- I-9 Form: I-9s are required for employers to verify that their employees are legally able to work in the U.S. I-9s must be filled out on the first day that an employee begins employment, and employers must afterward complete their section of the I-9 within three business days.
- W-2 Form: W-2s are a wage and tax statement that the IRS requires employers to send to their employees at the end of every year. Employers need to furnish a W-2 for every employee to whom a salary or wage is paid per conditions of employment.
Step 3: Calculate Your Employee’s Pay
These days, robust payroll software can turn calculating an employee’s pay into one of the simplest parts of running payroll taxes. Payroll software can simplify things with features like timesheets, attendance systems, and digital times that let you track the working hours of multiple employees.
In general, calculating employee pay by yourself is most feasible if your business staffs only a few hourly or salaried employees. If this is the case, remember to account for any tips that your employees receive as well as their commission, PTO/sick leave, and overtime pay in addition to their standard salaries and hourly wages.
Read our complete guide on how to calculate payroll if you need additional help.
Step 4: Deduct Payroll Taxes
It’s time to calculate and deduct federal and state-level taxes from each of your employee’s wages. The most important taxes that employers in Texas need to deduct include:
- Federal Income Tax: Use your employee’s Form W-4 and their withholding selections to determine their total withholdings for federal income tax. Withholding amounts depend on factors including an employee’s earnings as well as their filing status.
- Texas Unemployment Insurance: Texas’ only state-level payroll tax covers unemployment insurance, which is paid on the first $9,000 of an employee’s earnings every year. UI rates typically fall between 0.31% and 6.31% although they change yearly, and are determined using the taxable wage base of the first $9,000 of an employee’s wages.
- FICA: Social Security tax and Medicare tax affect earnings of employees and employers. Contributions for Social Security tax are 6.2% of earnings up to $132,900. The Medicare tax rate is 1.45% of all earnings of both employees and employers.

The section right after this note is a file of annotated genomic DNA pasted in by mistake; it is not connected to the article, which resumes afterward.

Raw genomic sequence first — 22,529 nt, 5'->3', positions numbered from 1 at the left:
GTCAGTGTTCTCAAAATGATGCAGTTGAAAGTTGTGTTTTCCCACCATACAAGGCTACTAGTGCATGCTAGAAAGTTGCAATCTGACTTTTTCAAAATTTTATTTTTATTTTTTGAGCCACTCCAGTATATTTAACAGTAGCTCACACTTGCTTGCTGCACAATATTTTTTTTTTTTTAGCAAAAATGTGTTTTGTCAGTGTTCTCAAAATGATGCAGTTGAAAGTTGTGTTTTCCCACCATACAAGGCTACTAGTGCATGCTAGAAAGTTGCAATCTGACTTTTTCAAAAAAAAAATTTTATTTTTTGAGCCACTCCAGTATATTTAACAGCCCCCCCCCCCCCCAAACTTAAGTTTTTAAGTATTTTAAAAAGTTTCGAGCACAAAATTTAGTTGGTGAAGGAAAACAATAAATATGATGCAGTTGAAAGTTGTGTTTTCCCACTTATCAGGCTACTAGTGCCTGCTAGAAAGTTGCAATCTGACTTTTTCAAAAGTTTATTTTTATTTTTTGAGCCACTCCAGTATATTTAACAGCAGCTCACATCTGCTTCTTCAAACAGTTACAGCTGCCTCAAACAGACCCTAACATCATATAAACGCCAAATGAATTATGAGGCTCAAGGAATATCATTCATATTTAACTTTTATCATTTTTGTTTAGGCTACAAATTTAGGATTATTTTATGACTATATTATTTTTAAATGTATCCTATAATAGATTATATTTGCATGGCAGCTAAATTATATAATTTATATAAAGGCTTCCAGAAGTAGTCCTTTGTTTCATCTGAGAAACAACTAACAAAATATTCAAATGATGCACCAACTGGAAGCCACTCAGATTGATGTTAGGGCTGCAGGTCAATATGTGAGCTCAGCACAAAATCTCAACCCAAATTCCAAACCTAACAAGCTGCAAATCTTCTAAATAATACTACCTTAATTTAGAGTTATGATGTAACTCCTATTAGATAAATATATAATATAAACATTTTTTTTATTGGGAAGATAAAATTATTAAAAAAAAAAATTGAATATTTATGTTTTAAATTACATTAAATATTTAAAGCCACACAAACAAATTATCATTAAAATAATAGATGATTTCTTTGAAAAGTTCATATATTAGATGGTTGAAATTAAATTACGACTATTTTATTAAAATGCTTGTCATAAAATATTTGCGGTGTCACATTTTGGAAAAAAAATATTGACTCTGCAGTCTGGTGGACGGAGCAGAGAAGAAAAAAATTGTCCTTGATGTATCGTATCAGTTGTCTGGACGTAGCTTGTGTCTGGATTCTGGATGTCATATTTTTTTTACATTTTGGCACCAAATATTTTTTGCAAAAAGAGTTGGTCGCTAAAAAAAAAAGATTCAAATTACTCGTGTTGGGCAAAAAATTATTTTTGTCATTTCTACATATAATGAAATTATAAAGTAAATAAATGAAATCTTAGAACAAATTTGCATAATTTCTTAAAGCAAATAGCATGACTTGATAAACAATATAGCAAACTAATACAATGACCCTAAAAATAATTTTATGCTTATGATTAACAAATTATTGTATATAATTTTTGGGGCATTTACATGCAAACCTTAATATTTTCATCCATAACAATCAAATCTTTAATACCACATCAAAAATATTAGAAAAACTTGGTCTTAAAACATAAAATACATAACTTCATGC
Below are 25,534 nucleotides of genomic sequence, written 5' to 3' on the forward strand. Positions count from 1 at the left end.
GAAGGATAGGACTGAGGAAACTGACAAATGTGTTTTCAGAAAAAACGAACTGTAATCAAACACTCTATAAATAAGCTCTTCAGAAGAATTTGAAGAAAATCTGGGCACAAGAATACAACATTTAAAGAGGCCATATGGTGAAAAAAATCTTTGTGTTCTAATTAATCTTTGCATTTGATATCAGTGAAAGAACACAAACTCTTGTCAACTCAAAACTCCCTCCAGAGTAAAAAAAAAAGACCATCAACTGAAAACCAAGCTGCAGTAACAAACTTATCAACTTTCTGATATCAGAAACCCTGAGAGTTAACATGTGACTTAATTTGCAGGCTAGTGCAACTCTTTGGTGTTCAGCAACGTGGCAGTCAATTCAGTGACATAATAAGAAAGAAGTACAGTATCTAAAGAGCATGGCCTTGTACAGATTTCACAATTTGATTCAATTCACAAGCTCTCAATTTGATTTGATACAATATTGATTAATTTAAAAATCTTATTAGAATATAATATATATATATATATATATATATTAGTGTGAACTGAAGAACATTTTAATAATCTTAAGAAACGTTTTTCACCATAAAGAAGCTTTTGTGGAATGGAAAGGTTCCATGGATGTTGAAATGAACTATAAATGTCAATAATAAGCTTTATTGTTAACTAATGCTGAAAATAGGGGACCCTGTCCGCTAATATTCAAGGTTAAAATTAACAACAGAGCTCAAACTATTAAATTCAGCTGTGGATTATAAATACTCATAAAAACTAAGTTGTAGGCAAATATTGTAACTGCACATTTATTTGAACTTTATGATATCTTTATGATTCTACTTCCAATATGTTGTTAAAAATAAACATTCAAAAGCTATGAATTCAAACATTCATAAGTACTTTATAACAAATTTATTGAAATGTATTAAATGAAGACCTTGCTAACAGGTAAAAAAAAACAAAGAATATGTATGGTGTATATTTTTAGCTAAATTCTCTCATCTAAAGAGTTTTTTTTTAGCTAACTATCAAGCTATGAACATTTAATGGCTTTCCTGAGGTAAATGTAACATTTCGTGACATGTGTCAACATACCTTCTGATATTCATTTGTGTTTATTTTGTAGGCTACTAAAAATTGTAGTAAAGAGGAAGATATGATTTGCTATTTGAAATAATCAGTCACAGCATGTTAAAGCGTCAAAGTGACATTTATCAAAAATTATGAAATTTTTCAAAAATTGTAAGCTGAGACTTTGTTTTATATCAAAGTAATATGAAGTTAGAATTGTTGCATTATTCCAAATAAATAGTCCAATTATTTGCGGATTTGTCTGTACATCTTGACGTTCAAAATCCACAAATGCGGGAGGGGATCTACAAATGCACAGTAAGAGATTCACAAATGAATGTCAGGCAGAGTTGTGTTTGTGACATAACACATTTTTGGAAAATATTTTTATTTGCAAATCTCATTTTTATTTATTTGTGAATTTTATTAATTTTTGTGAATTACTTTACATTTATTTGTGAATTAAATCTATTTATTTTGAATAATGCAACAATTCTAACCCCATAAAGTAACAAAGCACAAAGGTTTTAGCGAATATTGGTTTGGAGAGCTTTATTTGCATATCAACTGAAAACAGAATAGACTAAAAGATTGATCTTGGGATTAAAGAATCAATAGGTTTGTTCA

- Additional Medicare Tax: Additional Medicare tax needs to be paid depending on the filing status of an employee. The 0.9% Additional Medicare tax is withheld from employee wages that are greater than $200,000 every year.
- Savings Account Contributions: Employers need to send their employees’ contributions to social welfare programs that range from health insurance and life insurance programs to retirement plans and 401(k)s.
Step 5: Process Payroll
You’re just about ready to distribute paychecks to your employees. After you determine your tax withholdings and the net pay for your employees, you can either process your paychecks manually or use the much faster method of direct deposits. You’ll need to take care of a one-time setup for your direct deposit system for each employee whom you’ll be paying. Although it’s possible to outsource your paycheck distribution to a third party, it’s also good practice to use your payroll software solution to automate your distribution process yourself, especially if it’s just you and a few other employees.
If you are ready to simplify your payroll process, check out these top payroll software options to save yourself time and stress on payroll. Most payroll software calculates everything for you, including payroll taxes so you can get back to running your business.
Step 6: Don’t Forget To Keep Records
It’s worth your time to create a system with which you can save relevant employee information and documentation. For example, you’d likely want to have employee information on their earnings available if they quit or are fired. Your payroll records should include details such as:
- Full name and Social Security number of employee
- Address and ZIP code
- Employee’s schedule
- Total hours worked each day by employee
- Type of pay
- Pay rate
- Overtime and other compensation
- Paycheck deductions
- Payment dates and periods
Learn how long to keep payroll records and exactly which ones to keep.
Texas Payroll Tax Resources
You now know the most important parts of implementing and managing a payroll system that’s simplified for you. It’s natural to need some time to start working through tax reporting more quickly, but it’s only a matter of time before you’re feeling confident and in control.
For more information on calculating how much your employees owe in federal income taxes in Texas, take a look at the most recent edition of the IRS Publication 15-A. If you’re interested in diving a bit deeper into running a business in Texas, consider reading about the best Texas small business loans and financing. You can also learn more about small business insurance in Texas.